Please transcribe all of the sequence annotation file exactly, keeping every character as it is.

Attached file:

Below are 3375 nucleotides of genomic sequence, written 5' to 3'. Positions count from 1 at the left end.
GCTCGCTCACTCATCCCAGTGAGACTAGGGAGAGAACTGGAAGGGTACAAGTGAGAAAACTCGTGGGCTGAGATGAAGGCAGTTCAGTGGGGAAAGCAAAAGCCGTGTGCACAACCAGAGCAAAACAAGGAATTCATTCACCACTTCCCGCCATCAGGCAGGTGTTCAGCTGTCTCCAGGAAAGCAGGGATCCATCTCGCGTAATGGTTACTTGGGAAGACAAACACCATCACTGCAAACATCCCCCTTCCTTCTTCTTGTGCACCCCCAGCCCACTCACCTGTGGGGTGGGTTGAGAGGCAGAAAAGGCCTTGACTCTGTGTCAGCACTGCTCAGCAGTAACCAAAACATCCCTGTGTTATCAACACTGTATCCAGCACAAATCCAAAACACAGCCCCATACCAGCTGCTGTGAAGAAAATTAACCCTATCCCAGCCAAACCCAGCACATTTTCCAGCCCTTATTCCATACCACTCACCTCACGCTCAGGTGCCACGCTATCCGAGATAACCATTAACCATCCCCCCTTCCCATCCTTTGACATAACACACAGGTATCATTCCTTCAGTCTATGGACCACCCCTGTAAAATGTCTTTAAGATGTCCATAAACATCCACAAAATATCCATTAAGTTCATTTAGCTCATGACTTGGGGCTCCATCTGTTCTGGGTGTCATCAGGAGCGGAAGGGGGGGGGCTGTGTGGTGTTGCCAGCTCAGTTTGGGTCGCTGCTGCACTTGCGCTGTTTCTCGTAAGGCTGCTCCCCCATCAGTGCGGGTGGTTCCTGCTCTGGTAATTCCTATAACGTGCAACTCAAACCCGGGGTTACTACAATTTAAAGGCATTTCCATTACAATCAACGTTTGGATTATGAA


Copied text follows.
Below are 3375 nucleotides of genomic sequence, written 5' to 3'. Positions count from 1 at the left end.
GCTCGCTCACTCATCCCAGTGAGACTAGGGAGAGAACTGGAAGGGTACAAGTGAGAAAACTCGTGGGCTGAGATGAAGGCAGTTCAGTGGGGAAAGCAAAAGCCGTGTGCACAACCAGAGCAAAACAAGGAATTCATTCACCACTTCCCGCCATCAGGCAGGTGTTCAGCTGTCTCCAGGAAAGCAGGGATCCATCTCGCGTAATGGTTACTTGGGAAGACAAACACCATCACTGCAAACATCCCCCTTCCTTCTTCTTGTGCACCCCCAGCCCACTCACCTGTGGGGTGGGTTGAGAGGCAGAAAAGGCCTTGACTCTGTGTCAGCACTGCTCAGCAGTAACCAAAACATCCCTGTGTTATCAACACTGTATCCAGCACAAATCCAAAACACAGCCCCATACCAGCTGCTGTGAAGAAAATTAACCCTATCCCAGCCAAACCCAGCACATTTTCCAGCCCTTATTCCATACCACTCACCTCACGCTCAGGTGCCACGCTATCCGAGATAACCATTAACCATCCCCCCTTCCCATCCTTTGACATAACACACAGGTATCATTCCTTCAGTCTATGGACCACCCCTGTAAAATGTCTTTAAGATGTCCATAAACATCCACAAAATATCCATTAAGTTCATTTAGCTCATGACTTGGGGCTCCATCTGTTCTGGGTGTCATCAGGAGCGGAAGGGGGGGGGCTGTGTGGTGTTGCCAGCTCAGTTTGGGTCGCTGCTGCACTTGCGCTGTTTCTCGTAAGGCTGCTCCCCCATCAGTGCGGGTGGTTCCTGCTCTGGTAATTCCTATAACGTGCAACTCAAACCCGGGGTTACTACAATTTAAAGGCATTTCCATTACAATCAACGTTTGGATTATGAA